Christmas is marketed in fluffy and tinselling ways – in pastel colours, lots of emphasis on here today and gone tomorrow presents, chocolate and bubbly, friendly faces and cute children. The domestic reality, of course, is more mixed than that. It is certainly about showing children love, celebrations, and families coming together. But it is about real families and relationships. Christmas has its fair share of tensions, tantrums, jealousies and unspoken harsh words, as well as of love, generosity and affection. It needs rich and deep colours to describe it, not just soft blues, yellows and pinks.

It is not surprising that each year Christmas is so celebrated in the midst of deep anxiety. Last year was Bushfire Christmas, with fires tearing through Australia in November and peaking in January. This year is a COVID-Christmas, celebrated at a time when the virus is largely controlled in Australia but ravaging many other parts of the world. It is a time for family Christmas, but also one of anxiety for the future as we face economic pressures in addition to the threat to our health.

This is serious, not fluffy, stuff. It poses serious questions to us about what matters to us in our lives. When we think of the story of the first Christmas, that element of seriousness is appropriate. The question underlying the Gospel stories of Christ’s birth asks where we might look to find God in our world. The answer given in the stories is that we might expect to find God in unnoticed people, in marginal and poor places, in simple human realities like giving human birth, in danger from paranoid rulers, in flight from home, in intimations of a troubled future. The stories address the deep realities of human life and not just the surface. That is where we find life in our work at Jesuit Social Services: in the reality of young people’s lives, in their failures as well as their successes, in their resilience as well as their fragility.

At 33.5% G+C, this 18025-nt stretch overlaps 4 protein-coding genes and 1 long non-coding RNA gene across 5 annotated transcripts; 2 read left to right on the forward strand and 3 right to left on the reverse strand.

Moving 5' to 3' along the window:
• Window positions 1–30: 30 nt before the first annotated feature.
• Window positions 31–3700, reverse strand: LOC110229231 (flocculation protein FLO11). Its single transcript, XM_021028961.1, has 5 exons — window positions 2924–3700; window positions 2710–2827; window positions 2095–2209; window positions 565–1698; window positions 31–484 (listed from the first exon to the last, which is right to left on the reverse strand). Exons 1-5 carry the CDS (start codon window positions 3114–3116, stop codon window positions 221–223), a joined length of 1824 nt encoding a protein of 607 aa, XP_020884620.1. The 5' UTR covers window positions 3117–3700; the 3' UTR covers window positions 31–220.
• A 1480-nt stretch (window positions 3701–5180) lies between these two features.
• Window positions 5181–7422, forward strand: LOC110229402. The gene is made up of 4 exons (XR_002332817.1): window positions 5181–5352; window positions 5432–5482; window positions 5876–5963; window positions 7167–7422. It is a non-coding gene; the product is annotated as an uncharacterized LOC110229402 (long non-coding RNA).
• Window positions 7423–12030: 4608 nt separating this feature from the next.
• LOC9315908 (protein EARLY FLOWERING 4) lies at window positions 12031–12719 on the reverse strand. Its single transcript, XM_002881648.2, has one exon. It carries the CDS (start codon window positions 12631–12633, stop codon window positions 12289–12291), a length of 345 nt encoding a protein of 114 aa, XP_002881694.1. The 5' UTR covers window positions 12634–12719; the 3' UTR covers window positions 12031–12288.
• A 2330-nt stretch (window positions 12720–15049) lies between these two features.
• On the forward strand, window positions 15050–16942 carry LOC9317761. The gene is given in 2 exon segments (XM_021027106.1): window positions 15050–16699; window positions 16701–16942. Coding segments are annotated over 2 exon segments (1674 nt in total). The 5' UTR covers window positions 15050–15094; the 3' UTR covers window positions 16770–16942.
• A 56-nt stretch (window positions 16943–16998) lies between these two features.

The Christmas stories also say that where God is found, joy can also be found. Like fire it spreads first unnoticed through the social undergrowth. It does not break out in the cities nor even the villages, but outside them in grotty fields, and from them to shepherds on the hills grazing their sheep, to old women and men who spend their declining days in the temple, away from public life. And of course, as this theme was picked up in the later legends, the joy was shared by animals in the stable and servant boys tending to Mary in flight to Egypt.
The direction of the stories also illuminates where God and life might be found in the experience of the coronavirus. Here, too, we might look outside the decision makers to simple places and human actions. The joy associated with freedom from restriction grows out of the grind of wearing a mask, of staying at home, and of sacrificing our own freedom and interests for the good of the larger community. The restrictions of a CV Christmas, cheerfully borne, are the seedbed of joy.

As at the first Christmas joy is built with the bricks of unselfish love, the straw of unexpected growth in times of solitude, the mortar of conversations that happened because there was nothing more interesting to do, and the sharp eye that notices and responds to the joys and sorrows of others.